Monday, May 25, 2015


By Craig Lindsay (own work), via Wikimedia Commons

The multiplicity of succor within a storm, if you remember how to
tip your gaze up and back into the rain. Artemis Ephesus of clouds:
not the Untouched Huntress but the All-Mother, many-breasted,
pendulous, thirst-slaker. Those who study the surface things say
she was born in steep gradients in moisture, temperature, wind
shear across anvil cloud boundaries. An unfortunate reduction of
complexity, I think. Are they afraid to name her fecundity spanning
time, her bronze and marble idols, her uncanny gray-green skies?

Sunday, May 24, 2015

Flash flooding

"Bodyboarders in Rio Vista Park, San Marcos River" by Charlie Llewellin.

The conditions are right for a leap. I’m saturated, can’t
absorb much more, and I’ve got no runneled karsts to
sluice the extra off into some aquifer. It doesn’t matter,
though. Rain keeps coming, sheeting down the caliche
under my skin, scouring fossils and calcite crystals bare:
lightning glimpses of my ancient, lime-white corruscations
as I'm tossed downstream, maytagged, pinned in the flood.

Wednesday, May 20, 2015


How brackish those inland seas we carry within us, and how sweet
the salt memory of those tides. This is all I can do, now: fix myself
a cup of coffee, watch the honey-thread spin itself in as I stir, catch
it on the tip of my finger and lick it off. A taste of that mineral elixir,
and I recall how the berry stains set on your hands: sweat as mordant
fixing the juice, dyeing the memory, our skin damp as the inland sea.

Sunday, April 19, 2015


Here, I’m walking through a garden. There,
beyond this rough-leaved rose hedge, you
cry. Lost child, I can hear you from the other
side of the horizon, the other side of night.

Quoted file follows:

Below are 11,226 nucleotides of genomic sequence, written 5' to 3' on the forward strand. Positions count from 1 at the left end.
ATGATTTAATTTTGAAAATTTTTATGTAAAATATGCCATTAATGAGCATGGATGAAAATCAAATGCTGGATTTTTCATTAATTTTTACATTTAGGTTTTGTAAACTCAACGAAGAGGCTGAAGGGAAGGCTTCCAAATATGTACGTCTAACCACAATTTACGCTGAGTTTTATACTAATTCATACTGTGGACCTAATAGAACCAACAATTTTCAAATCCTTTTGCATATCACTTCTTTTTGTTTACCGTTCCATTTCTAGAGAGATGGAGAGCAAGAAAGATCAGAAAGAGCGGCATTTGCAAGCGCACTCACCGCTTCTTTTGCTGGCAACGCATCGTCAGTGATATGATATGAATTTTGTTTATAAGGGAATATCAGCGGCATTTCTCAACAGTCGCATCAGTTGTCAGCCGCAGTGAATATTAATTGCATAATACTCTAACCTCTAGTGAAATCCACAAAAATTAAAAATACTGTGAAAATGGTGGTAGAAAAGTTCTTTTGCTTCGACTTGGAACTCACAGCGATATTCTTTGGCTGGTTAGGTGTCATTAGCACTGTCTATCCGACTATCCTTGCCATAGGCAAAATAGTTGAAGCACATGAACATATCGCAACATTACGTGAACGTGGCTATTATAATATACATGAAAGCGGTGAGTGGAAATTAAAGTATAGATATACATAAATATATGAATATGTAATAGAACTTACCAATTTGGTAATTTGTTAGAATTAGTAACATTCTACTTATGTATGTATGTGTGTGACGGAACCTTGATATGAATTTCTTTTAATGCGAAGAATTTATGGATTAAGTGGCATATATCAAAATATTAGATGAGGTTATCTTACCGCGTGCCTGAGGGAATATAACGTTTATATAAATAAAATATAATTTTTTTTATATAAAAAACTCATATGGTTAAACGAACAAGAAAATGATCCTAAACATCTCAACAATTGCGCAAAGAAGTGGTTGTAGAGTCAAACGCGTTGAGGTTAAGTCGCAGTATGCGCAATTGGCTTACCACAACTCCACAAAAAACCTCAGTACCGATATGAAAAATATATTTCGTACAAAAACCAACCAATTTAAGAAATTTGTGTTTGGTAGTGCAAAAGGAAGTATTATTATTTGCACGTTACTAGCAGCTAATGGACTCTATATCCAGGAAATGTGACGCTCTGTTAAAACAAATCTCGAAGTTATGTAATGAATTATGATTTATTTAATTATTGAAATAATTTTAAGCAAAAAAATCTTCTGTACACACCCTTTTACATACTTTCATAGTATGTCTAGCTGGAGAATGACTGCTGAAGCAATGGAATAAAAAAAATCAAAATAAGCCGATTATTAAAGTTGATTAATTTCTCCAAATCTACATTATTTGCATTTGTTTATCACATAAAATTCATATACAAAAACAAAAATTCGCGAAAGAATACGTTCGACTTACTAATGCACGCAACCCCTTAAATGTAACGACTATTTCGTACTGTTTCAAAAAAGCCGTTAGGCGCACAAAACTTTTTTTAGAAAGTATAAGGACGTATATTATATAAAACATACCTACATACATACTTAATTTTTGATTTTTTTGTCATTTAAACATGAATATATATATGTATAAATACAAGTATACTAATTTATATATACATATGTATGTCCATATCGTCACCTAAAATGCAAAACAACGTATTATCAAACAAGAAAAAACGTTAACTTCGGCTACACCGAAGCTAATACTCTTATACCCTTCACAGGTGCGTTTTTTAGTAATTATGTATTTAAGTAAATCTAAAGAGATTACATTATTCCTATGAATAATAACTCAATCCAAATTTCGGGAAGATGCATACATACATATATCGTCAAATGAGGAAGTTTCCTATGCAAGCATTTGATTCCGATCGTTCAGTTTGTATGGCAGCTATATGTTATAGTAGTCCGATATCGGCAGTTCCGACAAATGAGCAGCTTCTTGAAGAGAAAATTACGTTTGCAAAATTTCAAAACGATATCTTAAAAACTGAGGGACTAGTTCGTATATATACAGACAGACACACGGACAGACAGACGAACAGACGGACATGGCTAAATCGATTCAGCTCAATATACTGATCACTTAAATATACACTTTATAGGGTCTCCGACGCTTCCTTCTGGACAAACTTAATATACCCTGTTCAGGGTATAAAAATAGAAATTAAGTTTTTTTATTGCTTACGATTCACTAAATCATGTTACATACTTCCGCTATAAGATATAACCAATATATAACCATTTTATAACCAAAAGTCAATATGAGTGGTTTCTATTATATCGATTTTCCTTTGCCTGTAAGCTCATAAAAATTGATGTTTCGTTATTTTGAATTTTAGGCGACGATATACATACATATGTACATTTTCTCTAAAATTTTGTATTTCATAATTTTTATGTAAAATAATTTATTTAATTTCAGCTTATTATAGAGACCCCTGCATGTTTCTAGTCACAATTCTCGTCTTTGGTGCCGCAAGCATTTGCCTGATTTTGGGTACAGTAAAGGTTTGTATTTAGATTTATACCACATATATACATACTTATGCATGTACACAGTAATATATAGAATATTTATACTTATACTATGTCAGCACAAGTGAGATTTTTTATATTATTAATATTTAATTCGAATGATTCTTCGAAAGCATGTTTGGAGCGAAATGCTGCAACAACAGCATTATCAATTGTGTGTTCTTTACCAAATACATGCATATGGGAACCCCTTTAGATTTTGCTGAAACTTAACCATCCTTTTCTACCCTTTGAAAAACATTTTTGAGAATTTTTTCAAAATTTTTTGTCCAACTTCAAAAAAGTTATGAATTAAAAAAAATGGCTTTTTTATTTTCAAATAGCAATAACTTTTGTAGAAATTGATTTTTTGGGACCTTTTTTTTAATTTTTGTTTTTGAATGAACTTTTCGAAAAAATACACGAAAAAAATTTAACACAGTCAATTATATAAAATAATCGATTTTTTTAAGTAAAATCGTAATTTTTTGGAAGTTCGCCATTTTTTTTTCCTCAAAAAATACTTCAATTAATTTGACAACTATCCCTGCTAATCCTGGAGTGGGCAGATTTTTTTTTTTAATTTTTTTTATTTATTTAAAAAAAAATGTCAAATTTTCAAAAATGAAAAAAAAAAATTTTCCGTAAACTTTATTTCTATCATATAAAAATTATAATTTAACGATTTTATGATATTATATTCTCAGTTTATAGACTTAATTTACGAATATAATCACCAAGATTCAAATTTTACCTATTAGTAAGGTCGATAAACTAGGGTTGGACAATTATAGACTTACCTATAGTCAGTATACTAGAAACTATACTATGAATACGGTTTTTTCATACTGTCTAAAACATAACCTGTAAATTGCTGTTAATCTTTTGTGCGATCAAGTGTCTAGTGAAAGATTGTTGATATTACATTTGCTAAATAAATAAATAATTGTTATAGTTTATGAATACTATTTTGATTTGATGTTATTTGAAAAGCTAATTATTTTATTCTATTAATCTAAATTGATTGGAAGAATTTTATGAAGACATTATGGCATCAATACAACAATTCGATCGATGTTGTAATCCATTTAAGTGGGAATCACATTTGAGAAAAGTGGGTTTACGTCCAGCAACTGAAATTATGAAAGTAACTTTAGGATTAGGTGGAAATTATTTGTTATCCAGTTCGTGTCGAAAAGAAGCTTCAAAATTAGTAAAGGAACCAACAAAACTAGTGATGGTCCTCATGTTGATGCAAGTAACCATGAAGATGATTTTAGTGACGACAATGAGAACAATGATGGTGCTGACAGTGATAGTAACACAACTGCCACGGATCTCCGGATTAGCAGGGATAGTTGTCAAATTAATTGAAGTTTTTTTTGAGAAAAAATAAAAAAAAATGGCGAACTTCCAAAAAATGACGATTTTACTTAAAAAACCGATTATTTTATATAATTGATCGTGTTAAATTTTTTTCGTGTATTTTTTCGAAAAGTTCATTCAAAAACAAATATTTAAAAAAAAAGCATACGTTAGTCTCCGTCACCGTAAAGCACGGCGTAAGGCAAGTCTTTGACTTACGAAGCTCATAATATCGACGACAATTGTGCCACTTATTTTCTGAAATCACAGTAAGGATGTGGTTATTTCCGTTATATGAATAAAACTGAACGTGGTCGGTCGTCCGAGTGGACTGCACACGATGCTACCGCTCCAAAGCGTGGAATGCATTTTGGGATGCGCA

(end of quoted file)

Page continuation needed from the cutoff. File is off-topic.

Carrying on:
I call you lost even though you’re held, for
who can say the man who holds you is your
family? All I have to hear you with are these
eyes, that photograph. The dark red petals
at my feet have been blown down by a storm;
the blood running into your eyes fills mine
with tears. Who would gouge a small boy?
Who would be glad his blood fell, spotted the
street, scattered it with iron-scented petals?

Monday, April 13, 2015


The image is from a lovely article on the making of a new mosaic by Aidan Hart.

The alphabets we use are all broken, but you and I
don't need them whole. Tesserae from our respective
shard-hordes, rough against fingertips that fit them into
place, speak for us, to each other, in a mosaic of un-
voiced vowels: silent, layered, reflecting glints of light.

Tuesday, March 10, 2015

The Field Geologist at the Solitario

Once long ago, hot fluid rock irrupted, blistered up
between and beneath dead oceans, then cooled
into a hidden lens that capped deeper fire. Wind
scoured it, rain wore it down, but it still grew until
it blew itself up then collapsed. A pluton. A laccolith.
A volcano. A caldera. These concentric baffles are the
places where the whole story is laid out, but I can’t
read it with any sure sense I know what happened
and when. Some days I feel like that: like I’ve been
taken apart, reshuffled, know there’s things missing
and I’m still trying to make it make sense. This self,
this Solitario; no quest, just a traveler’s field notes.

Friday, February 06, 2015

Loop: January 1, 2015

Laying the ground, let’s just say this isn’t really a loop:
the beginning and end meet, but the sky’s lighter, the
air drier on my skin, and the cormorant I saw with gulls
on a wet containment boom flew off as I looked its way.

So it’s different and yet not: walking, casting on the trail,
scuffling in cypress needle duff. Or walking sans shadow,
not-loop again, recursive. Years ago these half-buried stones
sat atop the trail’s edge and I played patter-steps, hopping
stone to stone along the row. Today or later, another loop;
I’m sure to jump from rock to rock some more, wobbling,
awkward as that cormorant when it stepped into the sky.